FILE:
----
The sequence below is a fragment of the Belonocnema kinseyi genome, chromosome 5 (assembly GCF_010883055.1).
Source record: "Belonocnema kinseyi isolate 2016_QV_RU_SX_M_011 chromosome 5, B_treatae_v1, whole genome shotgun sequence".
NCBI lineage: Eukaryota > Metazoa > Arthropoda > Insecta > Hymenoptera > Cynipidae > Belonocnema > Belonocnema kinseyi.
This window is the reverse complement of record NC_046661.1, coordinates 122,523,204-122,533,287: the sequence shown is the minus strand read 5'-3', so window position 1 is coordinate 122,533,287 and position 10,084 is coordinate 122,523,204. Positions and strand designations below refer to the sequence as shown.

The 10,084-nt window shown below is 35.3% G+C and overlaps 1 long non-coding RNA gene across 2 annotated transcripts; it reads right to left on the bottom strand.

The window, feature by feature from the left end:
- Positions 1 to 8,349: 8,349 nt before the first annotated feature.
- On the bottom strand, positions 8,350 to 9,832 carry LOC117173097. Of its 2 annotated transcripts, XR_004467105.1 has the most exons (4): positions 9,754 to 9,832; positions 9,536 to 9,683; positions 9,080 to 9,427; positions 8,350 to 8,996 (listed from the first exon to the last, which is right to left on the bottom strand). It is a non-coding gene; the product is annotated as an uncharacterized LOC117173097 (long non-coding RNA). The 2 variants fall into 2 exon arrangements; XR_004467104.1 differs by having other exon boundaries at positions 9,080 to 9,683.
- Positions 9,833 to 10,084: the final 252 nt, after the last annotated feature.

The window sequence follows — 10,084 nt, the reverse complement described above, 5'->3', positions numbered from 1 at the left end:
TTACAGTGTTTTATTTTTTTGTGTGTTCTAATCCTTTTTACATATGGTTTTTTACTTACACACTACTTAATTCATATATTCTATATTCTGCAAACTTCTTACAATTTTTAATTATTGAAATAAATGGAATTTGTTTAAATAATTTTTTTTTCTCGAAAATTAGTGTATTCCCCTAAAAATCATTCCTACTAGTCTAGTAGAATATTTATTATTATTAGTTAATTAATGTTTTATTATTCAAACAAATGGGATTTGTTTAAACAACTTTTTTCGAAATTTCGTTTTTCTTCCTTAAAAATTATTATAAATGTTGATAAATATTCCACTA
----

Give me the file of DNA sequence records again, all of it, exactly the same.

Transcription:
The sequence below is a fragment of the Belonocnema kinseyi genome, chromosome 5 (assembly GCF_010883055.1).
Source record: "Belonocnema kinseyi isolate 2016_QV_RU_SX_M_011 chromosome 5, B_treatae_v1, whole genome shotgun sequence".
NCBI lineage: Eukaryota > Metazoa > Arthropoda > Insecta > Hymenoptera > Cynipidae > Belonocnema > Belonocnema kinseyi.
This window is the reverse complement of record NC_046661.1, coordinates 122,523,204-122,533,287: the sequence shown is the minus strand read 5'-3', so window position 1 is coordinate 122,533,287 and position 10,084 is coordinate 122,523,204. Positions and strand designations below refer to the sequence as shown.

The 10,084-nt window shown below is 35.3% G+C and overlaps 1 long non-coding RNA gene across 2 annotated transcripts; it reads right to left on the bottom strand.

The window, feature by feature from the left end:
- Positions 1 to 8,349: 8,349 nt before the first annotated feature.
- On the bottom strand, positions 8,350 to 9,832 carry LOC117173097. Of its 2 annotated transcripts, XR_004467105.1 has the most exons (4): positions 9,754 to 9,832; positions 9,536 to 9,683; positions 9,080 to 9,427; positions 8,350 to 8,996 (listed from the first exon to the last, which is right to left on the bottom strand). It is a non-coding gene; the product is annotated as an uncharacterized LOC117173097 (long non-coding RNA). The 2 variants fall into 2 exon arrangements; XR_004467104.1 differs by having other exon boundaries at positions 9,080 to 9,683.
- Positions 9,833 to 10,084: the final 252 nt, after the last annotated feature.

The window sequence follows — 10,084 nt, the reverse complement described above, 5'->3', positions numbered from 1 at the left end:
TTACAGTGTTTTATTTTTTTGTGTGTTCTAATCCTTTTTACATATGGTTTTTTACTTACACACTACTTAATTCATATATTCTATATTCTGCAAACTTCTTACAATTTTTAATTATTGAAATAAATGGAATTTGTTTAAATAATTTTTTTTTCTCGAAAATTAGTGTATTCCCCTAAAAATCATTCCTACTAGTCTAGTAGAATATTTATTATTATTAGTTAATTAATGTTTTATTATTCAAACAAATGGGATTTGTTTAAACAACTTTTTTCGAAATTTCGTTTTTCTTCCTTAAAAATTATTATAAATGTTGATAAATATTCCACTA